3. I shot an IDPA match recently that had a Shockwave as a pickup gun for a stage. (Probably not the best choice.) It was also pouring rain and we were standing in mud. I picked up the gun for the first time when they let us dry fire it before we shot. I wanted it nowhere near my face, especially as the gun was wet! I fired the three required rounds from the hip and moved on to finish with my pistol. I wasn’t intrigued at time. In a twist of fate, I happened to also win the random drawing for a new Shockwave. Since I brought it home I’ve dry fired it, a lot, and feel comfortable. I hope to be able to get it on the range soon. I totally see the utility of the gun and plan to make it my bed room gun.

  4. Excellent review. Your commentary and points about what you do and why you do it are spot on. Most shotgun novices could learn more from this short piece than from a book or video by most other folks. Other than Massad Ayoob, I think you are the best I’ve ever run across at getting to the really important stuff without a lot of excess verbiage. Both of you provoke thought-which is a really good thing when discussing firearms. Two thumbs up, sir.

  5. Good article. The Shockwave is like a lever gun or pump shotgun in the AR world: most people are not going to put the extent of work in that’s necessary to really appreciate what it is.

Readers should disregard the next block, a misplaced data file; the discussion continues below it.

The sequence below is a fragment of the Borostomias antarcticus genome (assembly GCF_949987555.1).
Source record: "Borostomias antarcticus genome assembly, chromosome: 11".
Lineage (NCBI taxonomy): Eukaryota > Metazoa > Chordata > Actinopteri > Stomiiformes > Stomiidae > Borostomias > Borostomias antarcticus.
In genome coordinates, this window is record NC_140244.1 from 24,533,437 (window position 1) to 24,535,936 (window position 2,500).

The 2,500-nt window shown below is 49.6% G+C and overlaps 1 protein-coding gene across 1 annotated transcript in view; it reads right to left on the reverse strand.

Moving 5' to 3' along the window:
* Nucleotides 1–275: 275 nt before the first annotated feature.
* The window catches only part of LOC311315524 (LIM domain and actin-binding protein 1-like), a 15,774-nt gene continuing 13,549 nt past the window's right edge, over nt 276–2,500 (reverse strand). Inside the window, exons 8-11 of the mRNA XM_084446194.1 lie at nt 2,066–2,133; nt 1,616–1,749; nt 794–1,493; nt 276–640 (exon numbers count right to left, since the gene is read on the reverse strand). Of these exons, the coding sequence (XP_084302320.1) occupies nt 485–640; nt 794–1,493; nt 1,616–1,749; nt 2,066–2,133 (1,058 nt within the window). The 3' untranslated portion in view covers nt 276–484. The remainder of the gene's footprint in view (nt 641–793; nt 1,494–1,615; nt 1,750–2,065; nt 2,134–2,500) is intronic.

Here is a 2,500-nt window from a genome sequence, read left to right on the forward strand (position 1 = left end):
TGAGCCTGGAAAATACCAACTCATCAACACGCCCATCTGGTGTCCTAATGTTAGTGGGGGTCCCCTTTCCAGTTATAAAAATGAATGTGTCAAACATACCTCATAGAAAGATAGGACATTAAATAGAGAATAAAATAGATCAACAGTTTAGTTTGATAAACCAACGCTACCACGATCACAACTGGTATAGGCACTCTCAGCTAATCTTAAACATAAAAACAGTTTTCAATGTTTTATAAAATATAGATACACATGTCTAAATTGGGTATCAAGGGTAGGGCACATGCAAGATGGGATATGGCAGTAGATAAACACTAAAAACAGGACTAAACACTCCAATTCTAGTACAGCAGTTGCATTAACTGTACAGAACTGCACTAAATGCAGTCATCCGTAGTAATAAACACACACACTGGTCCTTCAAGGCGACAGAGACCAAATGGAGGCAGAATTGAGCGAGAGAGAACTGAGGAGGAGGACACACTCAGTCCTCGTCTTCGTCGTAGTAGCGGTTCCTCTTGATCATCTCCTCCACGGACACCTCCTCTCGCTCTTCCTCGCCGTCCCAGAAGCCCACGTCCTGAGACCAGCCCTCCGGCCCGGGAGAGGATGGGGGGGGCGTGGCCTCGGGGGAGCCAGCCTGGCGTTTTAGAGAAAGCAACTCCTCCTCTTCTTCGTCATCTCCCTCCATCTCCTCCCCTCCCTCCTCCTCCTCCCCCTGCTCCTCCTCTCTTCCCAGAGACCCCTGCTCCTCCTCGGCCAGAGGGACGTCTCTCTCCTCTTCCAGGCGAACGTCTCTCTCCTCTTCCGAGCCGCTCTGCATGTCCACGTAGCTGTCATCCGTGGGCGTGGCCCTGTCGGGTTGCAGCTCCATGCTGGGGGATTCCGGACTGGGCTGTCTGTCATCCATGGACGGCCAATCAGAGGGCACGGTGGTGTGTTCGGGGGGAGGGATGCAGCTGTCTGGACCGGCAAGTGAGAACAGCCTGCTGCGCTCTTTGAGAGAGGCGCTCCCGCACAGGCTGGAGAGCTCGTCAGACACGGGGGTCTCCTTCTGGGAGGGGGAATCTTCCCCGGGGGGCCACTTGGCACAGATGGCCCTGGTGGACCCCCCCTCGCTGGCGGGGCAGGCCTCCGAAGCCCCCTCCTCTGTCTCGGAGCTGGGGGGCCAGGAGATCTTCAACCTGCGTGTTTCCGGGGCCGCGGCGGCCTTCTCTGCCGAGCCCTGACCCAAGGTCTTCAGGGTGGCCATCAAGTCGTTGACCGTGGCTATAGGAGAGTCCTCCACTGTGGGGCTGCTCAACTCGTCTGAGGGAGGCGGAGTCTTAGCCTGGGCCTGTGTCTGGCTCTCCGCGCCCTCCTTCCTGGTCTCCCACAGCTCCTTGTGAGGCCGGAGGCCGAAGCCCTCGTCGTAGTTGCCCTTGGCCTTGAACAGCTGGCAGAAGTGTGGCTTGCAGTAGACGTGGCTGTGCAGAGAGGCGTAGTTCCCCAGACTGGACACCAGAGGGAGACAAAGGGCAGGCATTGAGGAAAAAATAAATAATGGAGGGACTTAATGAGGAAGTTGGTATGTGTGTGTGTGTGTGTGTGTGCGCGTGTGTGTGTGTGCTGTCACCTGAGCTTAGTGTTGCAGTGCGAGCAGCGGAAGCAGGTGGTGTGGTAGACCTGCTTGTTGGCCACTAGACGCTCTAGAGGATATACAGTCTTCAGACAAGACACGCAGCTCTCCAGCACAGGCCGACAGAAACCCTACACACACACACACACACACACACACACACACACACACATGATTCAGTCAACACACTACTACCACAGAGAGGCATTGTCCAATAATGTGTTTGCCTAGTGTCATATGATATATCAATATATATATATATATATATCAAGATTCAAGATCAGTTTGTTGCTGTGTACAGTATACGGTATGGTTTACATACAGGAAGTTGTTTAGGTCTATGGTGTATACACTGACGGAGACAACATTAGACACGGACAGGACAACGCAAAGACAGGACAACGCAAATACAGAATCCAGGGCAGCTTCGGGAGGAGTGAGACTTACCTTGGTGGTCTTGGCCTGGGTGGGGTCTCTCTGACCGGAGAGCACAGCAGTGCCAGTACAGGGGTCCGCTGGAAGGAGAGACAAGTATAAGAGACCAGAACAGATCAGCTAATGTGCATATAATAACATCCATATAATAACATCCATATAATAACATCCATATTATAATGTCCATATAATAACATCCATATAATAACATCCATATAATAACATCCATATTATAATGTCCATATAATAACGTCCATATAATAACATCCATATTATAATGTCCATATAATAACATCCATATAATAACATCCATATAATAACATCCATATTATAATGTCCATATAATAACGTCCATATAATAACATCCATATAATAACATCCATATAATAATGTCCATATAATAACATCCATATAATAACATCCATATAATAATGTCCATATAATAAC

Ive worked with mine quite a bit, and am impressed at what such a compact shotgun brings to the table.

    1. Mine is the closest gun to me when I’m in my Office. It’s going to stay there. It’s impressed the hell out of me, more than I thought it would.

  6. I bought a Shockwave as my reward to Mossberg for discontinuing sales to Dick’s Sporting Goods and Field and Stream stores following that retailer’s severe anti-Second Amendment activities. (ref links below)

    I love this gun. Its like owning a blunderbuss.

    I also admire Mossberg for forging a trail in this interesting area of firearms catagories (versus ‘follower’ Remington).

    The Shockwave comes with a copy of an interesting letter from BATF to Mossberg stating the legality of this firearm. I made a copy of it and keep it in the gun case in the event of any “Imperial Entanglements.”